Image

Kej

I have used the picture above as my Facebook profile pic on and off for the past three years. It has been my profile pic since a few days before February 4th, 2013. The day Katie and I’s life changed.

So, what am I doing in this picture?

I was in a hotel room in Guatemala City on my last day of a three week stint in Guatemala. I spent the entire time in Xela, a town in the Guatemalan hills, studying at a Spanish Language school, La Paz, and doing some serious introspection. Throughout my time in Xela, I wrote in a journal that I titled, “Inside.”

I did not go to Guatemala to figure out my life’s path, but that’s what happened.

When I returned to Cincinnati, I realized that it was time to leave Moeller. I felt I had, in many humble ways, outgrown the auspices of the Archdiocese. I applied for numerous jobs in the not for profit sector, but then I was presented with the Dean of Student Life position at Purcell Marian. I took it. It seemed like something I would really love – everything I loved about the classroom (loving students) without all of the stuff of which I was growing tired (grading papers).

On the day before I was to leave Xela and my Guatemalan Family with whom I lived while I was there, I was given a Mayan Symbol from the women who worked with me at La Paz. They gave me this Symbol based on what they had learned about/from me during my time with them. They presented me with the “Kej,” the stag. According to the Mayan Tradition, the “Kej have great responsibilities with their people, their community; the responsibility of behaving well, of acting well, of analyzing well everything, of being a good father or a good mother, of being a good teacher and of giving good teachings, of knowing to act with rightness.”

My Facebook profile picture shown above shows me writing the final entry in, “Inside.” No one, except my wife (this morning) has read any portion of this journal. Katie knew I learned something about myself in Guatemala, and stayed up with me until 4 a.m. on the evening I got home to hold me while I cried, listen to me while I talked and comforted me as I faced what I knew then was a new part of my life. Yet, I did not know what that meant. This was in 2010. I now know what those feelings were preparing me for. They were preparing me for today.

Below is an excerpt from that last entry in “Inside.” The entry I was writing in the picture above. The last entry I wrote after three weeks of soul searching, prioritizing and praying.

“A pragmatist is one who sees the reality of a situation. Fine. Is the reality of this place, this world, that it is cold? If so, then I am not a pragmatist. Is the reality that this place is beautiful & peace is possible w/o succumbing to the games and rules that govern everything? This is what I believe. I feel something building inside of me. Something I cannot explain. What is this? What is it in my spirit driving all of this? Is it real? I don’t even know anymore. It seems so unreal, yet @ the same time is the most real thing that I have ever felt in my entire life. Impossible to harness – shouldn’t even try. It wants out. And it is held inside by the games. The rules. Not made by the Spirit. In fact, the spirit does not even speak the same language as the rule-makers. I am beginning to understand the spirit-language. There aren’t words. Evidenced by the past 3 weeks. This is not touchy feely. In fact, this is so real that it hurts like hell.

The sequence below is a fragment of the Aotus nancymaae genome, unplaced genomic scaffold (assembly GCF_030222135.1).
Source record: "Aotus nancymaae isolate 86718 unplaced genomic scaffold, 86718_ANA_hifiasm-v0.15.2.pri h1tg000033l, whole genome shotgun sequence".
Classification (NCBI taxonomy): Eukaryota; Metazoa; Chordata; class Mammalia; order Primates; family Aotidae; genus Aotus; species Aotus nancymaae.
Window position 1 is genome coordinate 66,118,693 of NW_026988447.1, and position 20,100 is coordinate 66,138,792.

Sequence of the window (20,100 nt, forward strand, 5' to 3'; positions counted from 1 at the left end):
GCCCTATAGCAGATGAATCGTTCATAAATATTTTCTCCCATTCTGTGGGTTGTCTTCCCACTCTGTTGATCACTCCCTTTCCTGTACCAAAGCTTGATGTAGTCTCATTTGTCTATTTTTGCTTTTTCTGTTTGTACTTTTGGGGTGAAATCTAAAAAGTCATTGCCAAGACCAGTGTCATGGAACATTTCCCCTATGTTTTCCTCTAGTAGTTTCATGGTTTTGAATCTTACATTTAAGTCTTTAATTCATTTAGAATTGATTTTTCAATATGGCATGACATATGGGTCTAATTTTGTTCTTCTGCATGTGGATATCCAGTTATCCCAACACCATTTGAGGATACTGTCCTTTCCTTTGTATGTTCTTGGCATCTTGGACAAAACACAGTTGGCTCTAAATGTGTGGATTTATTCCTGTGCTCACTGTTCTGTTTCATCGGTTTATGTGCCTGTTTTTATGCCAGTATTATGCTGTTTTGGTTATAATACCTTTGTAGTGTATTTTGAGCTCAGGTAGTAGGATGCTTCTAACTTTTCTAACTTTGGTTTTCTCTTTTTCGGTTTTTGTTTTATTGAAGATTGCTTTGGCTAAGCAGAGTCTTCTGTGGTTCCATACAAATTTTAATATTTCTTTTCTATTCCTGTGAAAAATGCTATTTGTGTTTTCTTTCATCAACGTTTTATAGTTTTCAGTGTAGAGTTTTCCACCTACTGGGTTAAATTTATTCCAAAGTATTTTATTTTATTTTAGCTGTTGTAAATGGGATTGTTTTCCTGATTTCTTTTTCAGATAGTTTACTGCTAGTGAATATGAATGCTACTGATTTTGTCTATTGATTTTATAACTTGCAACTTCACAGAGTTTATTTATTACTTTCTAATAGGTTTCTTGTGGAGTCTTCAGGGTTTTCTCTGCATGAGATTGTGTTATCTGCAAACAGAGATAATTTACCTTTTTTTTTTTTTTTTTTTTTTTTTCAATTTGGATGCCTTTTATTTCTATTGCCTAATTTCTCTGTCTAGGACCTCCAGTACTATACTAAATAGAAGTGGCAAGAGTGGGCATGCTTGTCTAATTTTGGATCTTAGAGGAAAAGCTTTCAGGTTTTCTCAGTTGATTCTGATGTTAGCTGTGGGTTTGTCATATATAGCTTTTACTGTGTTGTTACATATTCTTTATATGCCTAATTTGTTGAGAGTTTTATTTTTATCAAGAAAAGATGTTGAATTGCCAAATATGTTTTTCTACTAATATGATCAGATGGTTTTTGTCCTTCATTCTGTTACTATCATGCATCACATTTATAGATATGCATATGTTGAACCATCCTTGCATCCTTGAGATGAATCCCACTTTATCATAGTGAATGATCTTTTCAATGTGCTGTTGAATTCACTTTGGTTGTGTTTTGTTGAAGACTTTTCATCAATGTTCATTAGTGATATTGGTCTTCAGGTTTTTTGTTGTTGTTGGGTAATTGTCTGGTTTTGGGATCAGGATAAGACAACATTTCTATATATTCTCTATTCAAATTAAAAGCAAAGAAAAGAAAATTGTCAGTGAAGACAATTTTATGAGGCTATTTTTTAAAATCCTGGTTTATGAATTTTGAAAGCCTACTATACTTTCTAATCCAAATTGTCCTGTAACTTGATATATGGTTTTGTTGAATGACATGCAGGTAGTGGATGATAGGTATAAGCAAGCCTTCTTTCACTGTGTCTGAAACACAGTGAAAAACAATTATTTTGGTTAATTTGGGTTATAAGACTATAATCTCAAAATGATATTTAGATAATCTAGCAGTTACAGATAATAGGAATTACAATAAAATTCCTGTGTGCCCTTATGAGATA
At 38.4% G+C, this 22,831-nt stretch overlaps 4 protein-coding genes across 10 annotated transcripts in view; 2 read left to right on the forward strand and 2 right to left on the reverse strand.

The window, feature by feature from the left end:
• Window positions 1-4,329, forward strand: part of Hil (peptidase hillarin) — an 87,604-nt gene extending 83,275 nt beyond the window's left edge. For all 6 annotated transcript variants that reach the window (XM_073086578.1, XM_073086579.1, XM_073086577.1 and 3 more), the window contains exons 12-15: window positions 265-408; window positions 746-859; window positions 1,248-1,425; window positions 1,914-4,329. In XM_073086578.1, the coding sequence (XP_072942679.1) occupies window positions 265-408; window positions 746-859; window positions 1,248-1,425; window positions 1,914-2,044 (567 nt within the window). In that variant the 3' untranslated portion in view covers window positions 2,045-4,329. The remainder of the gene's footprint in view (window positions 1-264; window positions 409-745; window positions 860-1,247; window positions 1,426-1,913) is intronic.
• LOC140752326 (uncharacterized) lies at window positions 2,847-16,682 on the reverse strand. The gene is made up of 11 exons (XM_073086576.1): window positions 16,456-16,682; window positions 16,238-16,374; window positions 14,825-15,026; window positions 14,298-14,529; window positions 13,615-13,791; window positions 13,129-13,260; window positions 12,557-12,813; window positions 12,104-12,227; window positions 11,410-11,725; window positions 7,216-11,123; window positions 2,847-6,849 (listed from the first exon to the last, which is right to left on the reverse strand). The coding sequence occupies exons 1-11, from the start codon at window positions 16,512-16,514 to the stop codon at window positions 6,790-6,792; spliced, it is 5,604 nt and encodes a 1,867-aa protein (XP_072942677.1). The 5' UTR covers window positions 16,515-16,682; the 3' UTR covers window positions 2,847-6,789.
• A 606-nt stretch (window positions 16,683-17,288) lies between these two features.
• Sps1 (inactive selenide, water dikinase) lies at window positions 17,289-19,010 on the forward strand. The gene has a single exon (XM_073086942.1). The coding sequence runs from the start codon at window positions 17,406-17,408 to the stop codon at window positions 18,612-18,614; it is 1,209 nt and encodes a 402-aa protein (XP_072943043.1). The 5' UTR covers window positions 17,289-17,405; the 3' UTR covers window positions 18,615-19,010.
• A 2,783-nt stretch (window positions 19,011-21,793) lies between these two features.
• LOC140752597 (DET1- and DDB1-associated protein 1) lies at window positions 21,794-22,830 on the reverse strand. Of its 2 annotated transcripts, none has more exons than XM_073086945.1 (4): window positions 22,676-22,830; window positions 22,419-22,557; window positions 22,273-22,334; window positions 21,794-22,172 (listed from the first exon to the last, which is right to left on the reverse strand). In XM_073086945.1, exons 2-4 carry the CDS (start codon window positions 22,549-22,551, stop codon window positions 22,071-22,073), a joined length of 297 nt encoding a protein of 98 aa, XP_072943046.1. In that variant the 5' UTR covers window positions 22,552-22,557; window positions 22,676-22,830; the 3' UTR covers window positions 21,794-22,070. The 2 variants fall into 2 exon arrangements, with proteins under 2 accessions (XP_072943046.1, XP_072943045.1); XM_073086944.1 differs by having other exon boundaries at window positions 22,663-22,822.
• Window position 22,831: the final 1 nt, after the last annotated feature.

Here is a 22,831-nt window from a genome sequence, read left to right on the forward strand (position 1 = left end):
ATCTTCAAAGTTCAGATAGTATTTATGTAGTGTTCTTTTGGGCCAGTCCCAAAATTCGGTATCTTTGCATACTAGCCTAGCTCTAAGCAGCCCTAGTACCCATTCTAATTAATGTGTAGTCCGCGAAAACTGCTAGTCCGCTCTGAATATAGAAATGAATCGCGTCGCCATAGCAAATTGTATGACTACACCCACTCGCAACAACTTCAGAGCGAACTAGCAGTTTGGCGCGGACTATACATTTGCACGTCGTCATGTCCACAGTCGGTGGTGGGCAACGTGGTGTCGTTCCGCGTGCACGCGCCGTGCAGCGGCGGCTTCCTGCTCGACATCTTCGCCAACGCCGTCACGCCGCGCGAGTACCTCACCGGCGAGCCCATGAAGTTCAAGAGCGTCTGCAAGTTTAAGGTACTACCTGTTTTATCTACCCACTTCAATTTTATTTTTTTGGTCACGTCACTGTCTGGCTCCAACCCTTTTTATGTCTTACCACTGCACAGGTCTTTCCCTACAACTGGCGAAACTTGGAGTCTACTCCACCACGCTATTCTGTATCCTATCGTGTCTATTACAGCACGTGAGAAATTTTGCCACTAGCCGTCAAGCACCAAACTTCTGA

These beliefs that now have the ability to fly will certainly not be accepted by all of my friends, family or co-workers. & so persecution ensues. Am I ready? I don’t have a choice.

I have to share this love and I know it is real.

How’d I get here? How’d it come to this?

It’s there and that’s that. So, in closing, my life is changed. For good. If that is not alright w/ all in my life I will love them nonetheless. To everyone else – hop on – here we go. Much love and Peace to these good things.”

(August 6th, 2010)

Now, the current situation in which I find myself is the very last thing I was thinking about when I wrote those words. Regardless, when Katie and I were re-reading them this morning, the Kej chord got struck in my soul once again.

The last bit of that entry is amusing for me to read today. It sounds so “Rambo” of me. When, in reality, this is far more difficult than what I had in mind in August of 2010. I reluctantly, but willingly, accept this new role. As I have said before, I am not surprised that this is happening, and that is precisely why I am disappointed.

Thank you all for helping me to find my way in this ambiguous, but beautiful time. I only hope that all of this has caused sincere and honest discussion around the dinner table, by the water cooler or in the pews. All I really ever wanted to do was get people to think, speak those thoughts to others and make friends. Maybe that is the “spirit language” – honest discussion amongst us humans here on Earth. Maybe all of our differing views on subjects like the environment, education, politics, gay marriage, religion and race all exist to make each one of us better. Maybe it’s time to talk to one another. Better yet, maybe it’s time to listen.

Prayer

Many folks are beginning to say that they will pray for me to repent and realize the error in my ways.

I, too, am praying for them to realize that this stance is NOT an attack on them or their church.  It is about trying to make us all a little bit better.  And who knows, I may be wrong in God’s eyes.  I have no idea what God thinks.  I just try to live my life in a way that doesn’t harm anyone.  And I realize all of these other folks feel the same way about their lives.  I respect that.

But my conscience tells me that I am not doing anything wrong.

Between the two camps of prayer, I fully expect that we will find God in the middle.

I Have

I have never once felt angry.

I have not felt surprised.